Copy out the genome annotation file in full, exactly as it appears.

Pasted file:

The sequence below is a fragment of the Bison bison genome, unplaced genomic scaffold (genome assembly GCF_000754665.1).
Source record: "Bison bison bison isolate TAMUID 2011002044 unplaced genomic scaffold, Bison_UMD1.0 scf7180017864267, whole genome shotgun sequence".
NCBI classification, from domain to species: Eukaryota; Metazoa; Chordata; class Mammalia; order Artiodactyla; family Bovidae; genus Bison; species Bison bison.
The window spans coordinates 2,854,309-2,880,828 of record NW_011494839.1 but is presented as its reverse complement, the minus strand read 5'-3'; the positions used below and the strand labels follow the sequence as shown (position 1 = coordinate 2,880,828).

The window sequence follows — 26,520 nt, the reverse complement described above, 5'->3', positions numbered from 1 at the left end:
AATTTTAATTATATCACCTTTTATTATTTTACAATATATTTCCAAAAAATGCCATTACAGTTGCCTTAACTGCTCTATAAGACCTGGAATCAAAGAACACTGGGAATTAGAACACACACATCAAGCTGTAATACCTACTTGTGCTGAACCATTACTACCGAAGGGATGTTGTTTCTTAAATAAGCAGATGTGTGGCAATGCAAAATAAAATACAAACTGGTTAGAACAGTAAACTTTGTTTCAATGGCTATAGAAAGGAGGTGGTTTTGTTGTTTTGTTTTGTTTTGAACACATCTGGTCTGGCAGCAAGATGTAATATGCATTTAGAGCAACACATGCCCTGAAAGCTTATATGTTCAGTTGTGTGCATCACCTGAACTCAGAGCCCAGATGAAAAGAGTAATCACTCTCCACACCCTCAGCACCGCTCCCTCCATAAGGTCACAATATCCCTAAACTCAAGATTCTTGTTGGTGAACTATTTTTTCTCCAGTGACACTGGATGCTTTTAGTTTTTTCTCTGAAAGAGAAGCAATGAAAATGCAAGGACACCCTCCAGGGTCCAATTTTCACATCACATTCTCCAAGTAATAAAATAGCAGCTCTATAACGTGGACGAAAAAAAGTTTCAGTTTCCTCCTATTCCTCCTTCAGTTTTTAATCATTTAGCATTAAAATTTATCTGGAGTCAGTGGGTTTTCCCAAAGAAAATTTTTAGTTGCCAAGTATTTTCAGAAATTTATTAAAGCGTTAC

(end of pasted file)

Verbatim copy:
The sequence below is a fragment of the Bison bison genome, unplaced genomic scaffold (genome assembly GCF_000754665.1).
Source record: "Bison bison bison isolate TAMUID 2011002044 unplaced genomic scaffold, Bison_UMD1.0 scf7180017864267, whole genome shotgun sequence".
NCBI classification, from domain to species: Eukaryota; Metazoa; Chordata; class Mammalia; order Artiodactyla; family Bovidae; genus Bison; species Bison bison.
The window spans coordinates 2,854,309-2,880,828 of record NW_011494839.1 but is presented as its reverse complement, the minus strand read 5'-3'; the positions used below and the strand labels follow the sequence as shown (position 1 = coordinate 2,880,828).

The window sequence follows — 26,520 nt, the reverse complement described above, 5'->3', positions numbered from 1 at the left end:
AATTTTAATTATATCACCTTTTATTATTTTACAATATATTTCCAAAAAATGCCATTACAGTTGCCTTAACTGCTCTATAAGACCTGGAATCAAAGAACACTGGGAATTAGAACACACACATCAAGCTGTAATACCTACTTGTGCTGAACCATTACTACCGAAGGGATGTTGTTTCTTAAATAAGCAGATGTGTGGCAATGCAAAATAAAATACAAACTGGTTAGAACAGTAAACTTTGTTTCAATGGCTATAGAAAGGAGGTGGTTTTGTTGTTTTGTTTTGTTTTGAACACATCTGGTCTGGCAGCAAGATGTAATATGCATTTAGAGCAACACATGCCCTGAAAGCTTATATGTTCAGTTGTGTGCATCACCTGAACTCAGAGCCCAGATGAAAAGAGTAATCACTCTCCACACCCTCAGCACCGCTCCCTCCATAAGGTCACAATATCCCTAAACTCAAGATTCTTGTTGGTGAACTATTTTTTCTCCAGTGACACTGGATGCTTTTAGTTTTTTCTCTGAAAGAGAAGCAATGAAAATGCAAGGACACCCTCCAGGGTCCAATTTTCACATCACATTCTCCAAGTAATAAAATAGCAGCTCTATAACGTGGACGAAAAAAAGTTTCAGTTTCCTCCTATTCCTCCTTCAGTTTTTAATCATTTAGCATTAAAATTTATCTGGAGTCAGTGGGTTTTCCCAAAGAAAATTTTTAGTTGCCAAGTATTTTCAGAAATTTATTAAAGCGTTAC